Six Nights in Deming
is a dark and twisted character study of a simple trip gone terribly wrong. The tale begins with four travelers, a woman, a man and two dogs on I-10 in New Mexico. Sitting on the side of the road, in the desert heat, next to a broken vehicle, the travelers are thrust into the corrupt scene of small town law, twenty miles from the Mexican Border.
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Writing on the Wall
It was everywhere. The writing on the walls was scratched, chipped, penciled, penned, crayoned and sliced. Blood stained tattoos and declarations of love graffiti called out to the onlooker with chaotic pleas. A veritable mural of cracks in painted proof that this place, wanted or not, had a history.
Even the “ABC gum,” in an array of blues, grays, pinks and hardened-yellow serving as vent plugs, told a story. Not one that any soul would want to read. Not a fairytale. Not a bedtime lullaby with a Shawshank Redemption ending. Not even a Green Mile of hope. No one to suck the sins out of the bad, the pain out of the suffering. The only fiction here was either in the damned or be damned accounting of justice. Just a mediocre tale of bad luck and poor choices, like a game of hopscotch outlined in chalk on city pavement, invisible but for the watchful eye.
Amanda was forced to reflect. Now, when her heart had stopped the incessant racing. Now, when the numb realization was settling in that this was not a sick joke, a dream, a rabbit hole. Now, that she was truly and utterly on her own. Alone.
She knew. There was no White Knight - though some might have wished to be - there was no one there to help her figure it out. Not in here. On the outside they may have been hard at work, diligently jumping loop hole through loophole. But not in here. In here, she was it.
The answers seemed to be in code. A silent morse of remorse. No one would help those who could not help themselves. Amanda was now one of these lost soldiers. Stuck in a war of blind attacks and silent onlookers. She had not been prepared to battle. The poet in her saw the prose as a sign to collect herself and face the challenge at hand. She would not sit here collecting dust with the wounded words of past prisoners weighing on her.
She searched for clues in the surroundings. The blue phone on the wall. There must be some way for people to call. Wouldn’t Leland at least call her? Or if he was too guilt- ridden, would he at least get the info to Daniel or Matthew?
She realized in this moment there was one piece of writing that was clearly missing. Not one sign of her friend and his helping hand. She stared at the blankness of her own outstretched digit tracing the words with no meaning, grasping at straw promises, as the wall of deceit crumbled around her.
You Can’t Judge A Book By Looking At The Cover
Leland watched as Judge Judy laid down the law to a true trailer-trash unwed mother who had apparently dumped a pile of her baby’s dirty diapers on the front deck of a neighbor; all the while leaving the baby unattended at home while the two neighbors held a public cat-fight, screaming and clawing at each other. This act was in retribution over a pack of snagged cigarettes, lifted from the property line of adjoining driveways, and years of missing lighters. He was embarrassingly, admittedly engulfed in the melodrama.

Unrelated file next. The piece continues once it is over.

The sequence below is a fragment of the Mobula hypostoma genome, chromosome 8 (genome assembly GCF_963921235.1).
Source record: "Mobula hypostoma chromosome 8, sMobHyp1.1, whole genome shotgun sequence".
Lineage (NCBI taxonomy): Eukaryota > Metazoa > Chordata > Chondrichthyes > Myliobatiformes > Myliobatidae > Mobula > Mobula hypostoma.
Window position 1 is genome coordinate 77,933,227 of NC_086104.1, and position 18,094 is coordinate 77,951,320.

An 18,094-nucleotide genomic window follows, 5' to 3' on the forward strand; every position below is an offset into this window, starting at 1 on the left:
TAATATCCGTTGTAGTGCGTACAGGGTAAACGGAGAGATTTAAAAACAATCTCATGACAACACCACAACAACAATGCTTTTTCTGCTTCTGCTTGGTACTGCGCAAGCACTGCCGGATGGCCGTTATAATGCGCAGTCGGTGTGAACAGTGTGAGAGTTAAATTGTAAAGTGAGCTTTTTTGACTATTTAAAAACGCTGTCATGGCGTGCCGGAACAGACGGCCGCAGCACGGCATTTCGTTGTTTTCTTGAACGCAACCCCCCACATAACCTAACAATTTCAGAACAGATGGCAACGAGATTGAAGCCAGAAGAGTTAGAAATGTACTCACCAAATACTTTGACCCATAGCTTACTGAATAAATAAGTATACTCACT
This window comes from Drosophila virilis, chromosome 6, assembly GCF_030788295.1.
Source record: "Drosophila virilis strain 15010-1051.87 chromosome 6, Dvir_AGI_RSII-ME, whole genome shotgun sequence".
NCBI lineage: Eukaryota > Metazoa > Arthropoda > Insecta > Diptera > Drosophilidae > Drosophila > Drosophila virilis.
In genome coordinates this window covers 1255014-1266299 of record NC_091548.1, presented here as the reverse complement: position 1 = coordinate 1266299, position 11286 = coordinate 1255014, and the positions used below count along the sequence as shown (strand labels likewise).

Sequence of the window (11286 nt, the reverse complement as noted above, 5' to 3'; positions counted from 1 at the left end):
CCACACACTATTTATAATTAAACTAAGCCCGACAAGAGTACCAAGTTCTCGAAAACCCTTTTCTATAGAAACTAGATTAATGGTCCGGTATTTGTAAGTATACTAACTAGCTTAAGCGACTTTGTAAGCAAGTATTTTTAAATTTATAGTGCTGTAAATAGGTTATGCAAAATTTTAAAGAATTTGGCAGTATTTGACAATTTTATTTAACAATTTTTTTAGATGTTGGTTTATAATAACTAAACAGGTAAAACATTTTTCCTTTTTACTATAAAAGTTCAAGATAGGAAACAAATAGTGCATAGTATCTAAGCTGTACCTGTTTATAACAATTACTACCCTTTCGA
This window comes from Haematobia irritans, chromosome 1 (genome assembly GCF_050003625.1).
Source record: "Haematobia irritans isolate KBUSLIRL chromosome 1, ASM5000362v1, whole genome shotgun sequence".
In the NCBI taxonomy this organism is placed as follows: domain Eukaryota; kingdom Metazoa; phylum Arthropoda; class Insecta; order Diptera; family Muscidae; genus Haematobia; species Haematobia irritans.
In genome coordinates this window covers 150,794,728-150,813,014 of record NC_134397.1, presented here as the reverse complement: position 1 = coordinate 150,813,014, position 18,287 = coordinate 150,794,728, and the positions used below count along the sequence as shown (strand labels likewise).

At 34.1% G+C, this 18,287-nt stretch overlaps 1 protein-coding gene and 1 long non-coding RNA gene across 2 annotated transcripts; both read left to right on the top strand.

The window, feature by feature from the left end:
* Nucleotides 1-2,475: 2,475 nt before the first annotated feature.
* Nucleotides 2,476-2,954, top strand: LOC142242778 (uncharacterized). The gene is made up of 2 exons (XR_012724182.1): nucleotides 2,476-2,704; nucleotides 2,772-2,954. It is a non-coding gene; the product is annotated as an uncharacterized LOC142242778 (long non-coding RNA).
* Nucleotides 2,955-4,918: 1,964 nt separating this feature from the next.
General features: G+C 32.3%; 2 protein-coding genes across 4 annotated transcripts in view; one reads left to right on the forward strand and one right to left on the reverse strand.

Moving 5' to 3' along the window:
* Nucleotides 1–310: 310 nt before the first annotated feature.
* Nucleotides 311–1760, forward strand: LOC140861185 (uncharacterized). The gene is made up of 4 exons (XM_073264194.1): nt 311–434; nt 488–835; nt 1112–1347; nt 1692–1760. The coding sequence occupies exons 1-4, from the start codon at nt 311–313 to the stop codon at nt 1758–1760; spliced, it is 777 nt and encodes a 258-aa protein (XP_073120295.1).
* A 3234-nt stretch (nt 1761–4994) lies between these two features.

It never occurred to him in that moment that the real drama was unfolding in a prison 5 miles away from his Comfy Inn room. He was too caught up in the rerun. After all, it was night time. He was a firm believer that nothing could be accomplished after 6PM on a weekday, and after 4PM on weekends. Every one needed to relax. Shit would be there in the morning.
And then his mind cheated on him, philosophy and all. He felt a pang as the Judge told the young mother, in no uncertain terms, that she had no case. And furthermore elaborated, the instigator should stop smoking and drinking and spend her energy raising her child to do the right thing. Ever equal, the Judge then turned her attention to the neighbor and added she was quite sure the same went for that family, and it was time to dispose of the pile of lighters most likely strewn about their trailer before they actually were accused of petty theft, as ridiculous as that might sound. She wrapped up her judgement with the declaration that family and neighbors are responsible for the well being of the children in their neighborhoods and should care for one another - not steal from them - not abandon them - not not dump on them. The gavel slammed. Leland pictured Amanda for the first time. He changed the channel.
The Circle Game
Officer Cruz Lu pulled away from the Deming jail with the semblance of a smile on her face. It was slight and a bit tormented but it was there. She knew, deep down, the pride was undeserved. But she felt a sense of relief. A relief that might even allow her to sleep tonight.
She knew Lena’s panties would be tied in knots when she arrived home. Ever since she’d made State Force things had been off for them. And to make matters worse the promise she’d made about the boy. The time she did not have now to commit to them.
The thought of the scene that would greet her made her clench her jaw. Ricky sitting at the kitchen table, staring blankly at the math text book in front of him. Lena on the couch, TV softly on, ignoring that their son needed her to walk him through each problem. And each of them brutally aware of the thick tension swallowing the quiet box they called “home.”
The house was actually nice for this area. Or it could be. Now that Cruz was a State Trooper they were well up in the dual income household bracket. Lena was still a local officer, and that was a good job. A solid job.
Except Lena had changed.